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Marebito (2004) is a DV film, made in the span of just over a week, part of a string of commissioned films by established film makers and newbies. Marebito's director, Takashi Shimizu, belongs in the category of the former. Shimizu is a Japanese horror figurehead who's main claim to fame is 100 versions of Ju-on/The Grudge. Okay its more like six or seven, but that is still a hell of a lot.
Independent videographer Takayoshi Masuoka (director/actor/cult fave Shinya Tsukamoto, who can play an unhinged weirdo with ease) is a man obsessed with fear. Wandering the streets alone, recording with his camera, going back to review the tapes in his isolated apartment on a wall of video monitors and recording/dupe machines, Masuoka wants to capture something beyond terror, some kind of primordial fear human beings have lost a conscious connection to acknowledge- okay, so the film is a little shaky on that bit, suffice to say, he likes photographing freaky, violent stuff. After he videotapes man's subway suicide (via a nasty knife to the eye), Masuoka watches and footage and feels compelled to return to the scene and investigate the subway surroundings.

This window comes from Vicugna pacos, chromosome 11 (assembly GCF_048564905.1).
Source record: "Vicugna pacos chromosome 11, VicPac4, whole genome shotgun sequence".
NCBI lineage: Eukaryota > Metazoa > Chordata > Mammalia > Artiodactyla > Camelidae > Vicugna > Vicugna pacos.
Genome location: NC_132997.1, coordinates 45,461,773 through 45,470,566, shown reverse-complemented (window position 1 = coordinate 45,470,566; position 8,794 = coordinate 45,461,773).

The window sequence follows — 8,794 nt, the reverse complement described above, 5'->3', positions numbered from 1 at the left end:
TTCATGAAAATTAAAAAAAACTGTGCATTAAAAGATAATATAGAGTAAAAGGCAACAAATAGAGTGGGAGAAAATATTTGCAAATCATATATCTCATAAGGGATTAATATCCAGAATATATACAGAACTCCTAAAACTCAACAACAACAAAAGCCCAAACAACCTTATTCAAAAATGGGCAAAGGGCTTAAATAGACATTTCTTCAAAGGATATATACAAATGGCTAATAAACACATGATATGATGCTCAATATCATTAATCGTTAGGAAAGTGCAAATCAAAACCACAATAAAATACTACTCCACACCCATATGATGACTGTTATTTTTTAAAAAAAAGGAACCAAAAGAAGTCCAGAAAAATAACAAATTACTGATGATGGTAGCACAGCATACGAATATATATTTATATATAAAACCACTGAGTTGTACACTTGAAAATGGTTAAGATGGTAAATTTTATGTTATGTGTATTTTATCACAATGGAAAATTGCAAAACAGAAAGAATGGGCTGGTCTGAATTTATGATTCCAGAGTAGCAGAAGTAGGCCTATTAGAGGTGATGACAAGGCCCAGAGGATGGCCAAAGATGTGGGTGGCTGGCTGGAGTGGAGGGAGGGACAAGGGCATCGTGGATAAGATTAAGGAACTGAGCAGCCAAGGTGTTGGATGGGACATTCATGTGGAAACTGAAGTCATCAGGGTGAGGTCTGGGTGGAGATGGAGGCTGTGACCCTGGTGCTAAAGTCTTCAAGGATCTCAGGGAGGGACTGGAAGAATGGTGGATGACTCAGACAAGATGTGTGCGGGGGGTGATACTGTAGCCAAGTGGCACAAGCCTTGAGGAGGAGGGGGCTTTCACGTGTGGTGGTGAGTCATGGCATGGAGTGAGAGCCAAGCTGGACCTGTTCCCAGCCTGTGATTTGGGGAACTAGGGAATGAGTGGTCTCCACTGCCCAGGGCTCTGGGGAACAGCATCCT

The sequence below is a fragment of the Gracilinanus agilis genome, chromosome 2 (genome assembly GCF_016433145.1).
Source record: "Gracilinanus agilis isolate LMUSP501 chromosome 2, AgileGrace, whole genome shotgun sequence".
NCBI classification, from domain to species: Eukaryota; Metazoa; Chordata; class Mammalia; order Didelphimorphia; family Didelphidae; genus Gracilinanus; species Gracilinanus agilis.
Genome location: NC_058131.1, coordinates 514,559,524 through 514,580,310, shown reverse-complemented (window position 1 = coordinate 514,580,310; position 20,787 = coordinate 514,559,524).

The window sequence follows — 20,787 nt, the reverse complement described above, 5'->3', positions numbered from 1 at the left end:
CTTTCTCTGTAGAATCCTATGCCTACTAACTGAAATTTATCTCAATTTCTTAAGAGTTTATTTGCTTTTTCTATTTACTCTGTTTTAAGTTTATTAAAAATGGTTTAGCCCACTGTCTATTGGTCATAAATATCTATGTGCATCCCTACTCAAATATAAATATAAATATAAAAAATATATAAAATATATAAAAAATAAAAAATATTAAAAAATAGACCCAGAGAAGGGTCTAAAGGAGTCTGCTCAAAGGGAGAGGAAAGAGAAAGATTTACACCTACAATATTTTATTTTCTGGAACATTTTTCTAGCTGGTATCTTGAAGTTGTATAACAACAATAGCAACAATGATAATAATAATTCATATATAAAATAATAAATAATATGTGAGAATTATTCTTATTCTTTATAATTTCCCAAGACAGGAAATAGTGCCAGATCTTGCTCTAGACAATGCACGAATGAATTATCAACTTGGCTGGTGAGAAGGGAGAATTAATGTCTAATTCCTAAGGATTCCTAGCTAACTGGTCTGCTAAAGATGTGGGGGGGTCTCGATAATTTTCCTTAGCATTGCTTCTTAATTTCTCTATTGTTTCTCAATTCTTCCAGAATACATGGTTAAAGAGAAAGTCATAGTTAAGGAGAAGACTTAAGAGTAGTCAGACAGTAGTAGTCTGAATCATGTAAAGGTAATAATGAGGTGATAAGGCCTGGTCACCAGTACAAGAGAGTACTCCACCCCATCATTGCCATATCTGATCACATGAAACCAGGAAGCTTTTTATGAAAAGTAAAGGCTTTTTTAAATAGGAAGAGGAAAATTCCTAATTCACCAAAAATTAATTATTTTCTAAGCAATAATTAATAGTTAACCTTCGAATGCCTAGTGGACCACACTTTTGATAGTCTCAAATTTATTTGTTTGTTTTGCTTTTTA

What Masuoka finds is a secret underworld of tunnels in the bowels of Tokyo where only the downtrodden homeless, the insane, and ghosts venture. There are long passageways leading to caves large enough to contain mountains and ruins of some ancient civilization. Chained in a small hollow he finds a naked, pale female creature (Tomomi Miyashita) with blue nails and yellow, fanged teeth. He takes her home with him, calls her ‟F,‟ and keeps tabs on her while he is away via camera relay that sends video to his cellphone.
Masuoka feels he is being followed, receives strange phone calls, and keeps bumping into a frantic woman who claims to know him. F sleeps most of the day, crawls around on all fours, is extremely docile, and turns away from eating food. She begins to get sick. He finds that F feeds on blood and soon turns to homicidal means to provide her with substance. But as the walls of his delusions crumble, Matsuoka is forced to reexamine what F actually is and what he has been doing.
Much of Marebito is told through Mauoka's P.O.V., frequent shifts to shots though his camera lens or the actual viewfinder vision. So, with him being a disturbed individual, you cannot be entirely sure if what you are seeing is the truth. Does he really go into an underground world with a ghost guide? Does he really pick up a creature and bring it back to the surface? The film makes it pretty clear that it isn't a simple matter of believing the images onscreen, that you are essentially getting a warped perspective. So, without giving too much away, as some reality creeps into Masuoka's psyche in the finale, we finally get a reveal into what is going on, where the truth lies, where his real fear stems from and why it isn't something he has to seek out.